Luke 12:32-34 Funeral Sermon: On Losing a Giant (Molin) 2017-03-22T04:44:43+00:00

Sermon

Luke 12:32-40

On Losing a Giant

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Luke 12:32-40

On Losing a Giant

By Pastor Steven Molin
Dear friends in Christ, grace, mercy and peace, from God our Father, and His Son, our Lord and Savior, Jesus Christ. Amen.

Catherine, Jack, Charles and Susan; on behalf of those who have gathered here today, as well as the members of this church, I want to extend our heartfelt sympathy to you and your families at the death of  Walt Johnson.  As Paul said, he was a good friend to so many, and he will be deeply missed, but most deeply by you, and we offer you our love and promise you our prayers in the coming days.  Thank you for letting us share this day with you.

And to you who have come out on this stormy day, thank you so much for being here.  Your presence is a gift to Walt’s family, and I hope you’ll stay after the service for some refreshments.  I learned a long time ago that when we gather over a cup of coffee and break bread together and share our Walt Johnson stories; in the midst of the laughter and the tears, healing begins.  Please join us.

Several years ago, I buried a good friend of mine.  Olaf was 40 years older than me, but he was one of the kindest, gentlest and most interesting persons I had ever met.  Just before the funeral, his family shared with me a portion of Olaf’s will, and it changed the message that I would preach that day.  This is what he wrote:

I now leave to my family and friends all my earthly possessions; If it is gold and silver that they desire, then I have left them poor.  But if I have taught them anything about the love and grace of Jesus Christ, then they are rich – rich beyond measure.

Today, I bury another friend.  Walt was 30 years older than me, but he too was one of the kindest, gentlest and most interesting people in my life.  And the legacy that he has left for so many people has made us blessed and rich.  He was so unique; a crusty pilot, training others for war, and yet a gifted artist who relished painting landscapes, people and airplanes.  He was an avid golfer, a faithful swimmer, a loving husband, father, grandfather and friend.  But last Monday, this congregation lost a giant.  Walt’s faith in God, his love and loyalty to this church, and his concern for every person who comes and goes from this place will be my memory of him.  By his very life, he taught me about the love and grace of Jesus, and he will not soon be forgotten.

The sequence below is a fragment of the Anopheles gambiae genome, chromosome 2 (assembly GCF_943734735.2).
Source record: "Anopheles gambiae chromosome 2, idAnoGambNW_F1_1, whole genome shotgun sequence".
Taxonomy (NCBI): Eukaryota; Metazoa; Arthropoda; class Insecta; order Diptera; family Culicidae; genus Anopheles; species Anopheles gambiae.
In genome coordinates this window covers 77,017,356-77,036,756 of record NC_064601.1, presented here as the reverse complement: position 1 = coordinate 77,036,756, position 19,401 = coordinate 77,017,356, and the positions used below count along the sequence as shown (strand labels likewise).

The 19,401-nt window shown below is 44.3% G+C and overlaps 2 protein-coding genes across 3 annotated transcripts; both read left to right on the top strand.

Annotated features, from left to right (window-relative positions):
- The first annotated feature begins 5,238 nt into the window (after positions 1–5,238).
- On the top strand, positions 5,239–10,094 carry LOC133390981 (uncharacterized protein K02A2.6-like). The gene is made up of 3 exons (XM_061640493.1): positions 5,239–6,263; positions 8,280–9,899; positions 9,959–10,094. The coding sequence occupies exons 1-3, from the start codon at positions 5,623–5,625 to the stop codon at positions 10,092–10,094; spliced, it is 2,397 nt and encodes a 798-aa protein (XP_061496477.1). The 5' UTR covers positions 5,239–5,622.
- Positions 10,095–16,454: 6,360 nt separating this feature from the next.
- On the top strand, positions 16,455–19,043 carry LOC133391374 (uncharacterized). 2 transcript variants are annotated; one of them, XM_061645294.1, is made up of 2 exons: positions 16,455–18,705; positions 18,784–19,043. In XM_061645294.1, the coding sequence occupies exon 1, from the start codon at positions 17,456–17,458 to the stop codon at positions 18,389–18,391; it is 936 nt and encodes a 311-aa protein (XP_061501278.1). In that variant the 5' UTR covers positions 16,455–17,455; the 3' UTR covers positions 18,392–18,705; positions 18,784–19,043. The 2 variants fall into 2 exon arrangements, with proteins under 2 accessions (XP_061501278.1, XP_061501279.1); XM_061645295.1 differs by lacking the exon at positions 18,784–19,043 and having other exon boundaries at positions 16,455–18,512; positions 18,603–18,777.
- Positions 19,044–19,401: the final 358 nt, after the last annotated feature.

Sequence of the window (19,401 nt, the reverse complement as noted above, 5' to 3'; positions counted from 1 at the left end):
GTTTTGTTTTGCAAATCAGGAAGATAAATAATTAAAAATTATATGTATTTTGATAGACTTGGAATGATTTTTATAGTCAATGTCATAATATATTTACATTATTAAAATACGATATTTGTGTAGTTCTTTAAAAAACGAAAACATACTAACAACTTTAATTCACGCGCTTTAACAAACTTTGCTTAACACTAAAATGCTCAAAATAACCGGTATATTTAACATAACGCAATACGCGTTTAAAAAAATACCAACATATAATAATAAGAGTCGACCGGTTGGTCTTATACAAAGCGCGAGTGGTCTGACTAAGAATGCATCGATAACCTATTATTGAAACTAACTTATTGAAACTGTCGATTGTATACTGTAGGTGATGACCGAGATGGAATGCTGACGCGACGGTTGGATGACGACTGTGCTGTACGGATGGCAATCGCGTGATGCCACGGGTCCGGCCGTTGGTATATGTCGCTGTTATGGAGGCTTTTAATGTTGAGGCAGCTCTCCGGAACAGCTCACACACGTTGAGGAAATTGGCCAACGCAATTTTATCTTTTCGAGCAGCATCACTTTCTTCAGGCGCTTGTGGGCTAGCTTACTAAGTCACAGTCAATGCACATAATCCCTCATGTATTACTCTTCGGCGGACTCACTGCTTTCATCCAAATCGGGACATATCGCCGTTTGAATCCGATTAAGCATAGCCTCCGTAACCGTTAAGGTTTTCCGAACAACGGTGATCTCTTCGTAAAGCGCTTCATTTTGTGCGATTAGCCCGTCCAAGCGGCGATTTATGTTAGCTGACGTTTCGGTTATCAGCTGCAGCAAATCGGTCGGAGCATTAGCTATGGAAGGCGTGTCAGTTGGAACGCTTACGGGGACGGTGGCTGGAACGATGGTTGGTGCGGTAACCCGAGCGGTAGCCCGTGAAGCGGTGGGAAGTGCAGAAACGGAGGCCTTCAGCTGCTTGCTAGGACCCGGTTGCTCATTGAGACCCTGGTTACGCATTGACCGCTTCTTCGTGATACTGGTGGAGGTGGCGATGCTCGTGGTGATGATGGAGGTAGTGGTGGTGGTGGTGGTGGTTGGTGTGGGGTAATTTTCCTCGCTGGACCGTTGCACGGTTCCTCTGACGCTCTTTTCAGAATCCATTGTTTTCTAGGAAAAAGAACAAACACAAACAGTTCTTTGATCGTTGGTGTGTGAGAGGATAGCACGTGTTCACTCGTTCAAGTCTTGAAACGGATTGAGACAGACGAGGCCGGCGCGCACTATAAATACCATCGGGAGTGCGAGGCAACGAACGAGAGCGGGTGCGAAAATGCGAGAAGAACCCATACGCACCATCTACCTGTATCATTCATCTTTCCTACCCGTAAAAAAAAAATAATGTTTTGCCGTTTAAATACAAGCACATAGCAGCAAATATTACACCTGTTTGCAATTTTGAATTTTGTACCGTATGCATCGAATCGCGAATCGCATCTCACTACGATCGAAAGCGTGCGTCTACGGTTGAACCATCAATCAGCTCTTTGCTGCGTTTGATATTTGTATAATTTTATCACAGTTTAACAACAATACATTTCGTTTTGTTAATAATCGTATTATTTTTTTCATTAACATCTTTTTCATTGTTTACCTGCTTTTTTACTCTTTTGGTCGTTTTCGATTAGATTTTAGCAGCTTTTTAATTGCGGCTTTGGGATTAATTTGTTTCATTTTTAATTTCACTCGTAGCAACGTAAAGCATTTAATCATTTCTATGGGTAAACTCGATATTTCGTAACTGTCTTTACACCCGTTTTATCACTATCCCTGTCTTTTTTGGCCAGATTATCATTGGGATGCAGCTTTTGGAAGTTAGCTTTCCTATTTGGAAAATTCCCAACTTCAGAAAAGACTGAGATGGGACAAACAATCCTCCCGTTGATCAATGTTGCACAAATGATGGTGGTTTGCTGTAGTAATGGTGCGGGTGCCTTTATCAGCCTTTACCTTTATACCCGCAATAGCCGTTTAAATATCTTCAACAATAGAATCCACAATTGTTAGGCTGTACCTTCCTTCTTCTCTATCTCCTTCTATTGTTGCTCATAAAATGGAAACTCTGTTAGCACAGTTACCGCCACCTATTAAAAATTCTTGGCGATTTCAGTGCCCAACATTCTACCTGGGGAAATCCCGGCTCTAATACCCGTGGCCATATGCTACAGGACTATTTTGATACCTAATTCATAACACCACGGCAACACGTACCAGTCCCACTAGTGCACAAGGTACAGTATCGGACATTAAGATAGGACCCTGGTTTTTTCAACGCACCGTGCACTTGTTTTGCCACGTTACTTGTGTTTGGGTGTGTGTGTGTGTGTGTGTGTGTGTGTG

Six years ago, our members were discussing the construction of this facility.  Our church was growing and we needed it all – worship space, office space, fellowship space, classroom space – and we couldn’t afford to build it all, so we built this multi-use space that we call The Community Life Center.  But Walt wanted a sanctuary; a new, large, beautiful, worshipful sanctuary.  I remember he stood up at a congregational meeting and asked about the possibility of building a sanctuary.  He was told it would be future construction, and that’s when Walt said “How far in the future?  I’m 80 years old, I don’t know how much future I’ve got!”

After the meeting, I asked Walt if he wanted to ride with me to a church in Fridley to see another church that had built a multi-use space.  We spent an hour touring that church, and on the way back to Stillwater, Walt said “Pastor Steve, if this is what you think we need at our church, then I support it 100%.”  That was Walt Johnson; unselfish, mature, gracious.  Some day, we are going to build a new sanctuary in this church, and I promise I will wander in there one day and I will whisper “Okay Walt, how do you like this?”

Somewhere along the way, Walt learned that you don’t get everything you want…but if you asked Walt, he would tell you that he had enough.  A wife of 64 years, successful and loving children, grandchildren that adored him.  I’m so glad that the story about his painting came out in the paper awhile ago, because it gave him a tribute that he would never ask for but so richly deserved.

But I am here today to tell you that Walt’s greatest legacy is this: his treasure and his heart were firmly planted with Jesus Christ.  Did he have shortfalls?  Of course he did; just ask Catherine!  Did he have warts and flaws and guilt and sin?  Of course he did.  But on Monday, when he breathed his last, God welcomed him home.  “Don’t be afraid, little flock, for God is pleased to give you the kingdom.”  That’s the promise that Walt trusted throughout his whole life.

And that’s the promise that Jesus has also made to us.  Walt’s goodness, and kindness, and generosity, were well documented, but it wasn’t enough to get him into heaven.  Only the work of Jesus on the cross could accomplish that for any of us.  Walt is in the kingdom, and we will see him again when our time comes to die.  May that promise fill you with hope today.  Johnson family, may the truth of the resurrection sustain you in your grief, and comfort you in your loneliness, and hold you close when you are sad.  Remember that St. Walt is waiting for us on the other side, because Jesus has taken him home.  This is the Good News for those who trust in him.  Thanks be to God. Amen.

Copyright 2008, Steven Molin. Used by permission.